Large sections of the US ruling class felt uneasy with and expressed contempt for what they saw as a “love affair” with the Soviet people. Mass media celebrated Soviet heroism and even portrayed Joseph Stalin as a friendly “Uncle Joe.” Capitalists and the right wing feared that these sentiments somehow would spill over into a postwar radicalization, making it more difficult to trot out the Soviet bogey.

These conditions fostered an environment in which some people concluded that providing aid to the Soviet Union to help their war effort, despite opposition from right-wing leaders of the military industrial complex, served the interests of both the Soviet and American people.

Serious students of Communist Party activists in this period, those who have looked at rank-and-file communists and their activism, stress their identification with and love of the US working class, its vital popular culture and its potential to advance democracy and socialism. These widely held beliefs became something like a left “American exceptionalism,” a belief that all of US history from the Declaration of Independence and Bill of Rights to Lincoln’s Gettysburg Address and Roosevelt's Four Freedoms and Economic Bill of Rights were large steps on the road to an eventual socialist “great society” which would play a major role in liberating humanity. While such views may be criticized as naïve or even utopian, making it difficult for many to respond to the massive and relatively sudden postwar repression, these views were a far cry from “subversive.”

Friends of the Rosenbergs have long portrayed them in this light. These were people who, for ill or for good, admired both Soviet leader Joseph Stalin and President Franklin Roosevelt as advancing the struggle for working-class liberation against fascism. They saw them as helping to bring about more than a “better world,” but a world with a socialist system that fostered equality, peace and social justice. If patriotism in its most simple definition means love of country, this was the America that communists defended and loved, rather than the America of Standard Oil, Herbert and J. Edgar Hoover, the corporate leadership ready and willing to do business with Hitler, Mussolini and the Japanese militarists both to make money and fight socialist revolutions.

Loose Ends

Attorney Mike Perlin always said that the Rosenberg-Sobell trial was a frame-up, and even with the recent statement of his client, Morton Sobell, the new material released by the National Security Archives showed that. Those who for political purposes continue to try to make the history of the Communist Party a story of spies and conspiracy should be permitted to wallow in their own irrelevance, both to any serious study of the communist movement as a social movement or for that matter to any understanding of the complexities of espionage.

Other questions remain unanswered, some perhaps unanswerable. Did the information that Klaus Fuchs, Theodore Hall, Joel Koval and others provide the Soviets enable them to get a bomb in four years rather than the 10 years estimated by US intelligence? No one can say. Had the Soviets not gotten the atomic bomb when they did, would Truman's threat to use atomic weapons in the Korean War against both Korea and China have been carried out? Quite likely.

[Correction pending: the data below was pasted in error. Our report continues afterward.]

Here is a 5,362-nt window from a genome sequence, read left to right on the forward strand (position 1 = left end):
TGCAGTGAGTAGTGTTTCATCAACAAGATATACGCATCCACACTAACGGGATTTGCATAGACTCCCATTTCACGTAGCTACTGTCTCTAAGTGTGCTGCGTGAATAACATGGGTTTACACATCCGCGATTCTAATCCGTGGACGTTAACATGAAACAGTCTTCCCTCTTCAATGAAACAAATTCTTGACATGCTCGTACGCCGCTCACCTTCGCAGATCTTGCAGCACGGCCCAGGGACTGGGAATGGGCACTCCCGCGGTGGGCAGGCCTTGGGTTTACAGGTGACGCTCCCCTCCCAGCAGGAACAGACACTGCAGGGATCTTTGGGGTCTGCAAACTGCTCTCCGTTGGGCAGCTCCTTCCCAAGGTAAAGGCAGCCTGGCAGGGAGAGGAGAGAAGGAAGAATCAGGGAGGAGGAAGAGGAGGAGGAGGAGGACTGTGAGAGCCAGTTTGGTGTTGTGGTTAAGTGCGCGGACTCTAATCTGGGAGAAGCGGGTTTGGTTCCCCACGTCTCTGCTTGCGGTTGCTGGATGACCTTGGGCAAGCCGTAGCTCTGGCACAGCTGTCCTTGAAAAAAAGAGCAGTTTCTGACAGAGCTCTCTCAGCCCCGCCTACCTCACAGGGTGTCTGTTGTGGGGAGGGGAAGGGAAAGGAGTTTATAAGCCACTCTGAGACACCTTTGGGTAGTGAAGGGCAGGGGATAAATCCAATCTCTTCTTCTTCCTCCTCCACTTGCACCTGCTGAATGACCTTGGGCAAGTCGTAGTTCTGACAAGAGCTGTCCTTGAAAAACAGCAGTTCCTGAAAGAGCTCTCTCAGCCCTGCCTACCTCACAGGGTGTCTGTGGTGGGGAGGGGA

Judge Irving Kaufman, in ordering Julius and Ethel Rosenberg’s execution, accused them of sentencing to death millions, including their own children by giving the Soviet Union the “secret” of the atom bomb. In that rationalization of the death sentence, Kaufman both told the big lie of the Rosenberg-Sobell case and expressed perfectly the purpose of the trial. No “secret” of the atom bomb existed for Julius Rosenberg to provide anyone. There was, however, the Korean War and a new race to build the hydrogen bomb. Above all, Kaufman pronounced his sentence during a Cold War that promised war without end. The ideology of anti-communism buttressed by the terror that possible nuclear war would bring stood at the heart of the trial, the conviction and the executions.

Let me conclude by putting the shoe politically on the other foot. In the future, the US government may view it politically feasible to give historians and journalists the incentive to seriously study the relationship of US corporations both before and during World War II to their business allies and subsidiaries in Nazi Germany, Fascist Italy and Imperial Japan. As a result of those relationships some corporations made available important secrets used for information technology, synthetic rubber, aircraft development and other materials of immediate and direct military value to the Axis war machines.

And perhaps these writers will study those political, business and military leaders whom Axis intelligence reports often commented upon favorably, not to mention those who leaked information about Roosevelt’s pre-war efforts to aid the allies in order to deliberately scuttle those efforts, or the military leaders like George Patton who wanted an immediate war against the Soviets after hostilities with the Germans ended. Perhaps new light may be shed on US military leaders who busily prepared “preventive war” scenarios against the Soviets in which the US control of atomic weapons emerged as “the winning weapon” against the Soviet Red Army. Some historians have found bits and pieces of evidence to support such views in government archives (see, for example, the book IBM and the Holocaust, by Edwin Black), but access to classified materials on this side of the issue might present a much fuller picture.

--Norman Markowitz is a contributing editor of